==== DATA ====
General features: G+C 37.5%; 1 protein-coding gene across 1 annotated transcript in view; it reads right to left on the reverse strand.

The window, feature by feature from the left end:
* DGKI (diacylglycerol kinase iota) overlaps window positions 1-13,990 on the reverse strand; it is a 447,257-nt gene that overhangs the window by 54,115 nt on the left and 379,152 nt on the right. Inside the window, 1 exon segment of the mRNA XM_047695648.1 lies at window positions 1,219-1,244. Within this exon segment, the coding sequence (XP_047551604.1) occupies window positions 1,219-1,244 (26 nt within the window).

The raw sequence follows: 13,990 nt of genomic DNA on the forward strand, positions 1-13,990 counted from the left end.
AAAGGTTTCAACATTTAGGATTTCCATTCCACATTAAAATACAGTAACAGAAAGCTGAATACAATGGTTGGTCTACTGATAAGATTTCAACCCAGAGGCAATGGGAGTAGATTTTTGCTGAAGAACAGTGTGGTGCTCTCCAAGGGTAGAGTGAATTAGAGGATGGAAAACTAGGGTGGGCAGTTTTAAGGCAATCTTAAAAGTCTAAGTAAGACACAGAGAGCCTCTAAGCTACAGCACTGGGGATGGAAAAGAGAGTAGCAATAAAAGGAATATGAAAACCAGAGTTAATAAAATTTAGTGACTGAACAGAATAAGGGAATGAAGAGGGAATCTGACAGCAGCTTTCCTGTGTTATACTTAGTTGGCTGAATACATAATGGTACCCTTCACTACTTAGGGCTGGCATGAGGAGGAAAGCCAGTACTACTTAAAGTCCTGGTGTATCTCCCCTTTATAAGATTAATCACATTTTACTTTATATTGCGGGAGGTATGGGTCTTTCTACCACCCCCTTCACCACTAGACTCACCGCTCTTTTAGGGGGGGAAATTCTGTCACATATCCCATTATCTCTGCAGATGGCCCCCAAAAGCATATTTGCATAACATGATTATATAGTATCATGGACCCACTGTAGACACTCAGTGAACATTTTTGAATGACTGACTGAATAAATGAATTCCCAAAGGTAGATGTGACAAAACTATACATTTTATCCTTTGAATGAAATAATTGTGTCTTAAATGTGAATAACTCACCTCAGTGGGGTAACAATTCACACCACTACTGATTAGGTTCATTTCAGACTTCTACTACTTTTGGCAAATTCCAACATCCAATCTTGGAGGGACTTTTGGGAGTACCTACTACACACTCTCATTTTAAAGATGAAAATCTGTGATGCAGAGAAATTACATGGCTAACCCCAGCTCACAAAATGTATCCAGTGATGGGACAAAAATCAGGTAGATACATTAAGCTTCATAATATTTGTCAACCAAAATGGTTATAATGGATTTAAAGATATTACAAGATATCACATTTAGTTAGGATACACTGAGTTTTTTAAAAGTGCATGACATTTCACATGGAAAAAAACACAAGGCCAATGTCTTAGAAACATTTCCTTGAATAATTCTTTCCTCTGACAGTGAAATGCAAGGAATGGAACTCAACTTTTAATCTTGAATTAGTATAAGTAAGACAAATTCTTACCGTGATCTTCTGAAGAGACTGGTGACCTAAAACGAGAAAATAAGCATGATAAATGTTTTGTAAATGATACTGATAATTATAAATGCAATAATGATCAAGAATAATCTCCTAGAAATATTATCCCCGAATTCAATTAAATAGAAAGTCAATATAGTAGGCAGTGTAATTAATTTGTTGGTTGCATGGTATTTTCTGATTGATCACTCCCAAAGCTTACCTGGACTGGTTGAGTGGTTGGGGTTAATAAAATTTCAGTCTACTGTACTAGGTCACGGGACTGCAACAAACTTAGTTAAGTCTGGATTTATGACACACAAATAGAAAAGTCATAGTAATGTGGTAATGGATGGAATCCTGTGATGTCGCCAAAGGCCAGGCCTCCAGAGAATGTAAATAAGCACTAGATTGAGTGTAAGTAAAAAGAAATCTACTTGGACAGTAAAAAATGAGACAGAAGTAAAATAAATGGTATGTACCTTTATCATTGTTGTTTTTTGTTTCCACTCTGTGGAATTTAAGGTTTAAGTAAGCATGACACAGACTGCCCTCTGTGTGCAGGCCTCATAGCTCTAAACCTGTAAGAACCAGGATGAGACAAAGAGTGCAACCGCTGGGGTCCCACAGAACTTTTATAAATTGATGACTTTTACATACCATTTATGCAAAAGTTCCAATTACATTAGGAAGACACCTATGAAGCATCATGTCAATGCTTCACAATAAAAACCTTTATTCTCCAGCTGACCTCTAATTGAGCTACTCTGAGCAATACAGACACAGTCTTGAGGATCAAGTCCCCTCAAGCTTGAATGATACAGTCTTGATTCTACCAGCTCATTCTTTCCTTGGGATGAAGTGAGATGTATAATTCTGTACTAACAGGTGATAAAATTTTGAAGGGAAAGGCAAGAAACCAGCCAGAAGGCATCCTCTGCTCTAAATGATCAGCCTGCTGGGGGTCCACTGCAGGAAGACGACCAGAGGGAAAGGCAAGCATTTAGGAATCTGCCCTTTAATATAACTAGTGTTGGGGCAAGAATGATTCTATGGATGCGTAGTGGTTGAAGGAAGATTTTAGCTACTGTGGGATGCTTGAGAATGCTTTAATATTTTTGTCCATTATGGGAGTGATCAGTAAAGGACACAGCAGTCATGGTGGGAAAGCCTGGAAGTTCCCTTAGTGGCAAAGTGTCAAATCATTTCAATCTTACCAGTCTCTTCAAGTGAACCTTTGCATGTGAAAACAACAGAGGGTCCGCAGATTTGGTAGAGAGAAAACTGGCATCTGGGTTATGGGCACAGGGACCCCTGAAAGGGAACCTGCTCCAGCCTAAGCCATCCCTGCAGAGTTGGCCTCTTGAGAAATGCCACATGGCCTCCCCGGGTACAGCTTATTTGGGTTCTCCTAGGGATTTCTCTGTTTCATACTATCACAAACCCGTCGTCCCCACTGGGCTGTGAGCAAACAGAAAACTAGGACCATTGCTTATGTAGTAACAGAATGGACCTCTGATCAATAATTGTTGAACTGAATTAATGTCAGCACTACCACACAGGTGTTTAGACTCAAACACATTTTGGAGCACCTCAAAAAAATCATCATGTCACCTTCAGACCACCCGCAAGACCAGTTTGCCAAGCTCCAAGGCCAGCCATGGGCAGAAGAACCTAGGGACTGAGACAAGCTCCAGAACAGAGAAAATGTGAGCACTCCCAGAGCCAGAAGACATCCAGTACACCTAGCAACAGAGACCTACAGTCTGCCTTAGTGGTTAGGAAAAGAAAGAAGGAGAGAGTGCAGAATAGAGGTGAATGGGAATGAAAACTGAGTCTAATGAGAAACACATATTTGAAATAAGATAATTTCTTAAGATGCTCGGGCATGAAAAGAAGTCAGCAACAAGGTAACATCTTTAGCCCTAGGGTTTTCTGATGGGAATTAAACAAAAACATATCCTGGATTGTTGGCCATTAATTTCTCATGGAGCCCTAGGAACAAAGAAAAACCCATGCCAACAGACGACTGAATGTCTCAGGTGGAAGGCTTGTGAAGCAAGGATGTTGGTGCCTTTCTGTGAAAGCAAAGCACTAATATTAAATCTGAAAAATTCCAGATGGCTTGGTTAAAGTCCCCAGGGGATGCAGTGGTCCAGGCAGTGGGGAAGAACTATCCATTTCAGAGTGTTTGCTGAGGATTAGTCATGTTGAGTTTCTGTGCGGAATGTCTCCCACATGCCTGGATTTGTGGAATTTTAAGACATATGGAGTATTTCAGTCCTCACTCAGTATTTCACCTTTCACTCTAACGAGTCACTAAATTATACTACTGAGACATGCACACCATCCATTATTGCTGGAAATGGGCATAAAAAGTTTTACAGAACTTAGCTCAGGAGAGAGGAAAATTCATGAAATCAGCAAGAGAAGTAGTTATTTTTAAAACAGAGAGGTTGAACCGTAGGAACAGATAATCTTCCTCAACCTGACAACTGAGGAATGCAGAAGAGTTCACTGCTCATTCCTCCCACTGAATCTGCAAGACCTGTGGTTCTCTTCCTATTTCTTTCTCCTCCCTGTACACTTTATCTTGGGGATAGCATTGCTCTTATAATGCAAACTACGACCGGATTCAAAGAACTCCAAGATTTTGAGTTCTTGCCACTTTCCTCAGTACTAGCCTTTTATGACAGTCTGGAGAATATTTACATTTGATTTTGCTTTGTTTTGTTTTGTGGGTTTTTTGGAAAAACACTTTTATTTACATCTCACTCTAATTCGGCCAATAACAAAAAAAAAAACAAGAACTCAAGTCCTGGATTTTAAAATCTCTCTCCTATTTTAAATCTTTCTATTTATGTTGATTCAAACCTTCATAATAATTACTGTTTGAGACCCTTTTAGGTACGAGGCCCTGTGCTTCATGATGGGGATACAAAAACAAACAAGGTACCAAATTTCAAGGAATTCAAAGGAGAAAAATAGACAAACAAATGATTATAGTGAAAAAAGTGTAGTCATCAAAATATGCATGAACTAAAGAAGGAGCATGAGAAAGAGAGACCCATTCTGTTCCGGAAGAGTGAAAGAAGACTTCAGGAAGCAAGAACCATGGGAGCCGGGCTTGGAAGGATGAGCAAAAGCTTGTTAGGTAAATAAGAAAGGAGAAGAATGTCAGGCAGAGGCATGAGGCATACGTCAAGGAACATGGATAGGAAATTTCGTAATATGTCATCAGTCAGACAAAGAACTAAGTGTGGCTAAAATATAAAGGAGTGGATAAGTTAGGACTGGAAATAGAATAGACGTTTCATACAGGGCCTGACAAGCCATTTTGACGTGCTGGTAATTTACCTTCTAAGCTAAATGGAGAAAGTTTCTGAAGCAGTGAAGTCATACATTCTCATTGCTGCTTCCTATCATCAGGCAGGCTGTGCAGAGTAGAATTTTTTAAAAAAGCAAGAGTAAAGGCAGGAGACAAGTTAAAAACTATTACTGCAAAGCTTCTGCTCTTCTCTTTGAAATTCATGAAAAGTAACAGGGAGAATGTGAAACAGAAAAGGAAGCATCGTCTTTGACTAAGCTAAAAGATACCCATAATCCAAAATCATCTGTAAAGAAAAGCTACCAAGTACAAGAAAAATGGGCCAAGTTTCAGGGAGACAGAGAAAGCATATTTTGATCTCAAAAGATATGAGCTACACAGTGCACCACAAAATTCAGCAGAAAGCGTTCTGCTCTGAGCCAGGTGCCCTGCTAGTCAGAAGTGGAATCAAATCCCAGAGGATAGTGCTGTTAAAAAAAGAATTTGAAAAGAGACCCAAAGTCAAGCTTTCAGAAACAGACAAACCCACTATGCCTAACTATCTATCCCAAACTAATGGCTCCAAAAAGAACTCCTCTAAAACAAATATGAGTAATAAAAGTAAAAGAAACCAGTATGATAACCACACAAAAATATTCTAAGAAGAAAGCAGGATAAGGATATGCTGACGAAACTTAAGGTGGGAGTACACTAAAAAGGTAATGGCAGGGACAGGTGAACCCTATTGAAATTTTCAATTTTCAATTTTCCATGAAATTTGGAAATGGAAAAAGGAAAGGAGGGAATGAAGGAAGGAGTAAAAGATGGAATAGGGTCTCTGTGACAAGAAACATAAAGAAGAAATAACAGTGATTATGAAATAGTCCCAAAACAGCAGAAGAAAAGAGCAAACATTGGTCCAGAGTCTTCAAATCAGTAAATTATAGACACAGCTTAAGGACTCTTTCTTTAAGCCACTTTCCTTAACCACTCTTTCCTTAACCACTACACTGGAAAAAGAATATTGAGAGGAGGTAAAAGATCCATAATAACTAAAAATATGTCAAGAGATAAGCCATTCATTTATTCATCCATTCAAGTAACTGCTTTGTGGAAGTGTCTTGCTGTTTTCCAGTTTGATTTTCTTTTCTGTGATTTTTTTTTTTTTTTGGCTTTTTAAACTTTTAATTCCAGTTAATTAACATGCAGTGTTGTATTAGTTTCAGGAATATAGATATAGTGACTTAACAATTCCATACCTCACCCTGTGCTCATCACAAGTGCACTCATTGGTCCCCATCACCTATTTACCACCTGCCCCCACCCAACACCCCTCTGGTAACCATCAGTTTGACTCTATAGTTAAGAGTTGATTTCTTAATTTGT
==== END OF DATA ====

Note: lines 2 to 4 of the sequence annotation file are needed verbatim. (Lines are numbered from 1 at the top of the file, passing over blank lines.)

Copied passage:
The window, feature by feature from the left end:
* DGKI (diacylglycerol kinase iota) overlaps window positions 1-13,990 on the reverse strand; it is a 447,257-nt gene that overhangs the window by 54,115 nt on the left and 379,152 nt on the right. Inside the window, 1 exon segment of the mRNA XM_047695648.1 lies at window positions 1,219-1,244. Within this exon segment, the coding sequence (XP_047551604.1) occupies window positions 1,219-1,244 (26 nt within the window).

The raw sequence follows: 13,990 nt of genomic DNA on the forward strand, positions 1-13,990 counted from the left end.